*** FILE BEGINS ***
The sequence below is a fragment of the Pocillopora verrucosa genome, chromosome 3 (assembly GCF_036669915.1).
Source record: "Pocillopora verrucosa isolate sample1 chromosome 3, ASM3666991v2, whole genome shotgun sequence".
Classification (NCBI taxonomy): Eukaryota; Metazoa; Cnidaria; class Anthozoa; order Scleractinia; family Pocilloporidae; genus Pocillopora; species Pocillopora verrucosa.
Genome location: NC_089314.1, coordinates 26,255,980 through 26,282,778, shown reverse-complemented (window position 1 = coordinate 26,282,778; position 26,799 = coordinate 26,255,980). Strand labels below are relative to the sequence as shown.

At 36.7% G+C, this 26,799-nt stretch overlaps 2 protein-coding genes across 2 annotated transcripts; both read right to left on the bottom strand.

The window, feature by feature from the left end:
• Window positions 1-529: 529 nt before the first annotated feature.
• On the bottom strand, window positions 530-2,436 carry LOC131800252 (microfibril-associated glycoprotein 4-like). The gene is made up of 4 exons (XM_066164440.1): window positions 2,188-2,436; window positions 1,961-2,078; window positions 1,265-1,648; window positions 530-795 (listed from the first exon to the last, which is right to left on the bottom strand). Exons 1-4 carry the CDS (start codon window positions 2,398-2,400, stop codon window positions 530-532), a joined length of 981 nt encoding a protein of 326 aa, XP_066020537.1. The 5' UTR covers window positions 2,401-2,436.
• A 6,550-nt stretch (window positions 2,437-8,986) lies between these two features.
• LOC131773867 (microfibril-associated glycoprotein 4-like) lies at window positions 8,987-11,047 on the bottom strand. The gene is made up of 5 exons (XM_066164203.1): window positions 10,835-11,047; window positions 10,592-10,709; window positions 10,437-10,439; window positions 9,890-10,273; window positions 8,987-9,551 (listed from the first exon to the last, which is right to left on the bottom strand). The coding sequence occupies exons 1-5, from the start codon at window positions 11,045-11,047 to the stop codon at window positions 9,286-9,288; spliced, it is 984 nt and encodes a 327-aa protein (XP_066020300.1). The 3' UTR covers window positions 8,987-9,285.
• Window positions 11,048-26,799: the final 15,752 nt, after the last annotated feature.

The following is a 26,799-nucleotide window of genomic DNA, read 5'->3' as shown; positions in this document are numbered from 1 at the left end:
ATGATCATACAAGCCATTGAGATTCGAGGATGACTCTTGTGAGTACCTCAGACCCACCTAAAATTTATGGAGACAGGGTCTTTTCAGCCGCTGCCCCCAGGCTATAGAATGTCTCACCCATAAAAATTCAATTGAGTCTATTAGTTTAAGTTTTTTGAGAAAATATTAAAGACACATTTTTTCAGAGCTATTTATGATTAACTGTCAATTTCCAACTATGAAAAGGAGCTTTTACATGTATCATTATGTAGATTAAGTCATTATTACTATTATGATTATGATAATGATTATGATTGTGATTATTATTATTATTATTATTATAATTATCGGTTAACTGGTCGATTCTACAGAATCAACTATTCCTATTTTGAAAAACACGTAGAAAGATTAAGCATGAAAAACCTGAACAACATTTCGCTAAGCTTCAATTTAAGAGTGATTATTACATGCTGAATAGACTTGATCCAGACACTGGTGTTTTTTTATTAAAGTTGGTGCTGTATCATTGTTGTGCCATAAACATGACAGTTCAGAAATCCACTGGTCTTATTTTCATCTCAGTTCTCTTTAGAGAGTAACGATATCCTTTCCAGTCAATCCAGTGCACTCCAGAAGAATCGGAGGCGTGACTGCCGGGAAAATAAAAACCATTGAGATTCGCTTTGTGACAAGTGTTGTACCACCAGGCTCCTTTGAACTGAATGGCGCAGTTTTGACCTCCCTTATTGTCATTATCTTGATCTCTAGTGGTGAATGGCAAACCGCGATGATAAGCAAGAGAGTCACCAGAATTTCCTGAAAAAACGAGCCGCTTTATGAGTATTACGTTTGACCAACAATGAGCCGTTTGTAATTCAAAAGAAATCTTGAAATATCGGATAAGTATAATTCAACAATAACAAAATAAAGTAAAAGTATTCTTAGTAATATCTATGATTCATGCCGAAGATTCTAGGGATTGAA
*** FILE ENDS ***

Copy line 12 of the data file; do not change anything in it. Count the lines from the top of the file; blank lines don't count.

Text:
The following is a 26,799-nucleotide window of genomic DNA, read 5'->3' as shown; positions in this document are numbered from 1 at the left end: